Families turn to crowdfunding for medical help

EUGENE, Ore. — On Dec. 1, 2015, Jasmine Gevatosky had eight fuzzy, gray spots in her eyes, the result of a devastating, rare illness that causes little strokes in her retina. Her vision was deteriorating.

But on that day, as she typed at her computer, it wasn’t the spots that obstructed her vision, it was tears that fell freely while she wrote the plea for money to Facebook friends — and strangers. She was seeking $40,000 for a treatment that would save her vision but that her insurance refused to cover.

Words spilled out as she typed her story on the popular crowdfunding site GoFundMe, in the hope that strangers would provide her with what the health care system did not.

“I remember rereading it over and over, making sure like, am I really going to do this?” she told the Register-Guard newspaper. “Do I really want everyone to know that there’s something wrong with me?”

Gevatosky, 27, of Eugene has Susac’s syndrome, a rare autoimmune disease that affects about one in 1 million people, according to neuro-ophthalmologist Robert Egan.

Within a week, she had raised nearly $10,000. Her campaign has been shared more than 900 times on Facebook. But she soon discovered, after the initial response, that she was in competition with tens of thousands of other patients who were seeking donations.

Raising funds to pay for medical costs when health care falls short is by far the No. 1 reason people turn to crowdfunding sites such as GoFundMe, according to a 2016 study by NerdWallet, an online financial analysis service.

Molly Fink of Eugene is among them. Her husband, Tim, posted a video update early this month titled “Molly’s Miracle.” It featured Molly, 50, dancing around her kitchen, throwing snowballs, smiling and laughing. But the clip also struck a more solemn tone.

Molly Fink suffered severe brain injuries in two bicycle accidents — one when she was struck by a pickup truck at age 8, and the second in May, when she and her husband were riding bikes side-by-side and their front tires bumped.

She was flung onto the sidewalk, and she landed on the same side where she had suffered a similar head injury as a child.

After the more recent accident, she suffered extensive bleeding of the brain called a subdural hematoma. After two brain surgeries and three months of hospital recovery, with several months to go, Molly and Tim Fink find themselves facing a common crisis: They don’t have insurance to cover the costs.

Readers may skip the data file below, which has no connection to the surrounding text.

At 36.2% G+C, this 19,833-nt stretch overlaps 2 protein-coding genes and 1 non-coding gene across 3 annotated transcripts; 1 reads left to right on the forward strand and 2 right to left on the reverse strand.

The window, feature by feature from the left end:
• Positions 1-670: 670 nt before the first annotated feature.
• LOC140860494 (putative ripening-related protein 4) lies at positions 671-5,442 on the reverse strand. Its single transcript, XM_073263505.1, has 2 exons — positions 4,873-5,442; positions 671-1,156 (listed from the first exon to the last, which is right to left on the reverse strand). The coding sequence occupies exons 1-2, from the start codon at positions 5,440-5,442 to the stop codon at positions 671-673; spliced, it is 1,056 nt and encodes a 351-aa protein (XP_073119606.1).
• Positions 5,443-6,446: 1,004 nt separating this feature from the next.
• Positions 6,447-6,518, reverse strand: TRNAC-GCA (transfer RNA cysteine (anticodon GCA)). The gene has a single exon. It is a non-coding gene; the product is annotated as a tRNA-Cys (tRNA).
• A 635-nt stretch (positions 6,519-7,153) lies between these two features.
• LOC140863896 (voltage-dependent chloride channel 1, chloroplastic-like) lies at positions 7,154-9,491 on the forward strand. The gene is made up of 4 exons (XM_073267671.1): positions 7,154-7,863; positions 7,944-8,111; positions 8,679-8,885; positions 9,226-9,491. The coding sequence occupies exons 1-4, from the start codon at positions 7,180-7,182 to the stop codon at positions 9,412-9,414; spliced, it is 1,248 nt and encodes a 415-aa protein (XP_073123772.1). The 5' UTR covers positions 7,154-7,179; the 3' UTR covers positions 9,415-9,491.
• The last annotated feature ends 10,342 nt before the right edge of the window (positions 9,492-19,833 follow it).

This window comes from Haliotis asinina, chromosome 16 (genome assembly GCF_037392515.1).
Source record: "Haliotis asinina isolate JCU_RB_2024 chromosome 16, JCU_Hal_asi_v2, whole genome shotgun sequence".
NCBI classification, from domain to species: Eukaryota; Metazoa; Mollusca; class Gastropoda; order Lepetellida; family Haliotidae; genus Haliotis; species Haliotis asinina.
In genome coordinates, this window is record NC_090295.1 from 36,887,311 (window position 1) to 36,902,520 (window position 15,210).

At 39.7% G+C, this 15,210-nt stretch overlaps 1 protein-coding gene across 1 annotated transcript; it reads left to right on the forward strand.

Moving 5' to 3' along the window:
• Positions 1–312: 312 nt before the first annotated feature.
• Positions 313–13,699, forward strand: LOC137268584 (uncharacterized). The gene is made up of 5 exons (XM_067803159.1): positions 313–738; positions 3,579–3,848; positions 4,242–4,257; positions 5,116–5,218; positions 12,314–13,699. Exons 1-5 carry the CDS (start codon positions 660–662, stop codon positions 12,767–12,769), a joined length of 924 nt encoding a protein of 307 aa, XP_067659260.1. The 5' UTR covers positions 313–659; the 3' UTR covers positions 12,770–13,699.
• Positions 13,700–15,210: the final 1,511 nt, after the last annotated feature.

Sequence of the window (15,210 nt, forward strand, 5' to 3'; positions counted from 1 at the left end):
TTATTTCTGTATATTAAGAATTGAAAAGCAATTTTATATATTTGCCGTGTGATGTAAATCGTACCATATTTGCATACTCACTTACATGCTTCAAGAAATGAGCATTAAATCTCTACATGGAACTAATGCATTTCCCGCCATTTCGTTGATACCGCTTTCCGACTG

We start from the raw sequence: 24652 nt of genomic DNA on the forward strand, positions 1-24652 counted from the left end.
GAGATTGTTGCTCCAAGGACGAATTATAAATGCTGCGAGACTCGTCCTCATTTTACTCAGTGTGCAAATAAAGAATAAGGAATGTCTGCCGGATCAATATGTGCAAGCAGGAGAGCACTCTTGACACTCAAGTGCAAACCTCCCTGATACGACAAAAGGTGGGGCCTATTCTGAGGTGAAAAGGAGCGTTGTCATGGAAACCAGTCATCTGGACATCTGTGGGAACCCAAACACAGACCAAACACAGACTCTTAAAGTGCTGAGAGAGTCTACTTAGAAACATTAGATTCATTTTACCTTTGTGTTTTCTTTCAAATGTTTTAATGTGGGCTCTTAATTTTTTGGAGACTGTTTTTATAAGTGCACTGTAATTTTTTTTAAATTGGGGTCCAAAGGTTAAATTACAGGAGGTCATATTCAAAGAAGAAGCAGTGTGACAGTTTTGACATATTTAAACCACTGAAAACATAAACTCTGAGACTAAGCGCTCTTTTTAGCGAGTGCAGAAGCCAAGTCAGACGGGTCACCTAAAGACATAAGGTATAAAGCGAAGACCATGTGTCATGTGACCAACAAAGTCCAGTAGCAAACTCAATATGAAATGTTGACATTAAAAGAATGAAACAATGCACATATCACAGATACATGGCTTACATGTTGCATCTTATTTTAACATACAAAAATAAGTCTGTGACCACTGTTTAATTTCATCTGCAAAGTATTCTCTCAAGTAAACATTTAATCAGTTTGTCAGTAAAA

“If I could go back to May 3, and if I would’ve known this was coming, I would have starved myself to buy insurance,” Tim Fink said.

A national trend

In a year when legislative battles over health care dominate the news and town hall meetings, crowdfunding websites such as GoFundMe and YouCaring have emerged as powerful resources of last resort.

“The general public is embracing the technology and using it in a way that benefits other people, and it’s really a beautiful thing,” said Courtney Munther, an instructor at the University of Oregon who teaches a course on crowdfunding.

Medical expense campaigns make up the bulk of online crowdfunding.

The NerdWallet study also found that since its 2010 launch, GoFundMe has raised $930 million for medical expenses — a large portion of the $2 billion that the industry leader has raised overall. Of that money, GoFundMe keeps up to 5 percent of the donations in exchange for administering the site. An additional 2.9 percent is charged for payment processing.

But while GoFundMe often does help in hopeless situations, the study also found that one in 10 online crowdfunding campaigns do not reach their goal.

Munther said the wording of the initial GoFundMe request-for-help story is crucial.

“One of the reasons that medical issue crowdfunding works so well is because you have a clear need for something,” Munther said. “The second thing you need is urgency, and so often in medical situations, the need is urgent.”

Stories that

hit home

Asking for help often is the most difficult task for people who already are facing a medical and financial crisis. It was the reason for Gevatosky’s tears.